Anti-PD-1 Therapy May Induce Better Survival Outcomes Compared With Anti-PD-L1

Findings from a recent study supported further evaluation of comparing anti–PD-1 to anti–PD-L1 therapy to help determine treatment options for patients with cancer.

Anti—PD-1 therapy demonstrated improved survival outcomes, compared with anti–PD-L1 treatment in patients with solid tumors, according to study findings published in JAMA Oncology.

This finding was consistent when comparing these agents as monotherapies or in combination regimens.

“Immunotherapy is one of the most important breakthroughs in cancer treatment, especially immune check-point inhibitors targeting programmed cell death 1 (PD-1) and PD ligand 1 (PD-L1), which significantly prolonged overall survival and possessed superior safety profile in patients with cancer compared with standard therapies across a wide range of tumor types, the researchers explained. “With the increasing studies in immunotherapy, differences between the clinical performance of anti—PD-1 and anti–PD-L1 started to be reported.”

However, there are discrepancies among findings of studies that have evaluated these two types of treatments. Making it difficult to understand the similarities and differences between anti—PD-1 and anti–PD-L1 for the ultimate benefit of patients with cancer.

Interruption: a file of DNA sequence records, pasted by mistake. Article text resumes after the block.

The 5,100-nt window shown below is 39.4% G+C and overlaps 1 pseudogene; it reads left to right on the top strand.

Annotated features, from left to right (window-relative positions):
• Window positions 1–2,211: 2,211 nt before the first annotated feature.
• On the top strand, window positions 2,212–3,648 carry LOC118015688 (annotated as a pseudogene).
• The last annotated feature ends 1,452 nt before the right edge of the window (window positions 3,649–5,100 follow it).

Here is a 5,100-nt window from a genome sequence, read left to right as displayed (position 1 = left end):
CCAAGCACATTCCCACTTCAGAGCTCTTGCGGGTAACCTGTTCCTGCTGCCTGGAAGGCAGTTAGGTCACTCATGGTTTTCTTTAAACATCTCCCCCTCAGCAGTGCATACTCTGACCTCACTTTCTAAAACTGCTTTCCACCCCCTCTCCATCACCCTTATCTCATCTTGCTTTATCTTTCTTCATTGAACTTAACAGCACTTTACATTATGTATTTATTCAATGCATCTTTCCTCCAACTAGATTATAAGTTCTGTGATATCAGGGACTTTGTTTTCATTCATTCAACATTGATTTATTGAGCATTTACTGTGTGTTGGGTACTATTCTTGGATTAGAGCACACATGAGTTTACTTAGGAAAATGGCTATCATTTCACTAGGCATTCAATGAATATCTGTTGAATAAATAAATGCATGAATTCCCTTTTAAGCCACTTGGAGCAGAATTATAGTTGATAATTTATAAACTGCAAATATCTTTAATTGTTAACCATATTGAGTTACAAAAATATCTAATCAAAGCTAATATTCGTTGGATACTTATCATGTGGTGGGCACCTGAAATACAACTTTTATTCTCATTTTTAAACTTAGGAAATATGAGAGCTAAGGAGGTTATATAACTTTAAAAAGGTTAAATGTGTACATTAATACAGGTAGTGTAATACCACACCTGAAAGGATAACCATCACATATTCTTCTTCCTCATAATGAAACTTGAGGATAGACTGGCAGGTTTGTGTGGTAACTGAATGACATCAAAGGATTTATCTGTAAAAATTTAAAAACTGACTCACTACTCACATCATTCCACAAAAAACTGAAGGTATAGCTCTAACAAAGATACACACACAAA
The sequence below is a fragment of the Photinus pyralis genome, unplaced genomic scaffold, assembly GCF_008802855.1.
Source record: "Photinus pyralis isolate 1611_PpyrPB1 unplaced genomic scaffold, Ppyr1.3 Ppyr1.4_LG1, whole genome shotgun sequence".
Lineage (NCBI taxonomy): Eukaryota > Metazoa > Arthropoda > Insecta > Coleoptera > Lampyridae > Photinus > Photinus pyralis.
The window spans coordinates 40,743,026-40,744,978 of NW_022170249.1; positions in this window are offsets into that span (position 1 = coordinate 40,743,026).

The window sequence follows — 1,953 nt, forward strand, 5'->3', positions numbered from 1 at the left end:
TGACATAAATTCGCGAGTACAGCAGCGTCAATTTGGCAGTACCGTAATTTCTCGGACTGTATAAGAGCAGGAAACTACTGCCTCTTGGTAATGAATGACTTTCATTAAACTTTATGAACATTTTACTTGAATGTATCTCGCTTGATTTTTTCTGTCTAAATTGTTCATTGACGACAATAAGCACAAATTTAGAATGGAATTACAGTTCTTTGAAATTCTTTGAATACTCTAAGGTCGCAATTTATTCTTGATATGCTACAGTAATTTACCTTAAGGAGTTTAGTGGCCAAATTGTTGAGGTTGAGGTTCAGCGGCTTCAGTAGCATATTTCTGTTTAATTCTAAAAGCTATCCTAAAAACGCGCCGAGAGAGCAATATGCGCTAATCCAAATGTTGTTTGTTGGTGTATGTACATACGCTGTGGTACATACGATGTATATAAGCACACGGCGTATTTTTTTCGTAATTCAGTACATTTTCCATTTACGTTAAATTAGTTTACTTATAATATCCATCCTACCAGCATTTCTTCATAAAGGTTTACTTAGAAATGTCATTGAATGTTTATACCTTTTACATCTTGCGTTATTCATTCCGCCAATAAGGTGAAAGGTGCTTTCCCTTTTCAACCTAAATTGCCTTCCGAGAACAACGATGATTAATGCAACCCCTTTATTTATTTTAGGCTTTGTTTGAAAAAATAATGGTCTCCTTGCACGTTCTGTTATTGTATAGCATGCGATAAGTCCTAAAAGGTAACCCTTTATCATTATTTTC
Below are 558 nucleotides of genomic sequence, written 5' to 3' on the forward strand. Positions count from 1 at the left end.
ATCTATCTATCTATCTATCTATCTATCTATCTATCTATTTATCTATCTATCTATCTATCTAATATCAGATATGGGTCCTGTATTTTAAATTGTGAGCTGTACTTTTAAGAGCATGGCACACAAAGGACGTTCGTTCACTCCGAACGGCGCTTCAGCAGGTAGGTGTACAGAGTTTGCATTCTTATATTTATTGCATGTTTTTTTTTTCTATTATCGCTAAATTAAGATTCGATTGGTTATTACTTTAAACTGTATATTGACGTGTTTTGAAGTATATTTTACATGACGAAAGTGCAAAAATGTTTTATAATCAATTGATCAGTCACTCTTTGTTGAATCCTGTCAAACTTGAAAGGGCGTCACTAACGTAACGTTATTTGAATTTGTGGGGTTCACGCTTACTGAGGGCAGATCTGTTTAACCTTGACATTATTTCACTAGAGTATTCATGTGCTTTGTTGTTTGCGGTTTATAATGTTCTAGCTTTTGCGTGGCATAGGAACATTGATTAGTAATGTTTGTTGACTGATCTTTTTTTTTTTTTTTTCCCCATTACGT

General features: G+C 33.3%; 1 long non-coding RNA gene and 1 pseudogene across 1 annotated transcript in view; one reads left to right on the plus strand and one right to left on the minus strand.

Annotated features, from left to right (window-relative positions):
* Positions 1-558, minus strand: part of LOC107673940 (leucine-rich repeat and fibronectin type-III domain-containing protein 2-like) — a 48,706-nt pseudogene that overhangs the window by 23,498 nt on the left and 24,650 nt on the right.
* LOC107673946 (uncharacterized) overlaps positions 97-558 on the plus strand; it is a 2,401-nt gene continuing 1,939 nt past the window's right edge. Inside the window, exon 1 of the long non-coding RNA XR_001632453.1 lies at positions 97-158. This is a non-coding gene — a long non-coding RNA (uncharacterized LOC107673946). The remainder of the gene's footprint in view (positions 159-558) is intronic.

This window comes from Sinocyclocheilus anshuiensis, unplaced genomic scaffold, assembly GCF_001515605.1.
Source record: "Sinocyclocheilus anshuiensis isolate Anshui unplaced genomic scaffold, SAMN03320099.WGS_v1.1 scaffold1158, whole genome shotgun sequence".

Therefore, the researchers aimed to assess differences in efficacy and safety data from 19 randomized clinical trials across multiple tumor types. In total, 11,379 patients were included in the meta-analysis.

The researchers noted that the 19 trials were selected based on the “mirror principle” to ensure the comparability of the included studies and avoid the risk of bias in this meta-analysis. “The mirror principle used in our present study may provide a valuable tool for the indirect comparative analysis with a minimal risk of bias across multiple interventions,” they explained.

Overall, anti—PD-1 therapy exhibited superior overall and progression-free survival (the time from treatment to disease progression or worsening) compared with anti–PD-L1 therapy. The researchers found no significant difference in their safety profiles.

“The possible survival superiority seems even stronger when anti—PD-1 was used in combination with standard therapies, which lowered the risk of death by 32% compared with anti–PD-L1 plus standard therapies as evidenced in the results of (non-small cell lung cancer) and (renal cell carcinoma) trials,” the researchers explained, adding that T-cell activation might be inhibited by PD-L1 antibody overconsumption owing to extra PD-L1 expression, which needs to be explored in future studies.

In addition, their sensitivity analysis presented consistency in the overall estimates across these analyses.

“Anti—programmed cell death 1 appears to exhibit favorable survival outcomes and a comparable safety profile with anti–programmed cell death ligand 1 in cancer therapy, which may provide valuable insight for future treatment strategy,” the researchers wrote.

They added that these findings could help to provide more insight into which treatments should be used in certain patients with cancer.

“Future head-to-head studies are warranted for direct comparison across alternative interventions,” they concluded.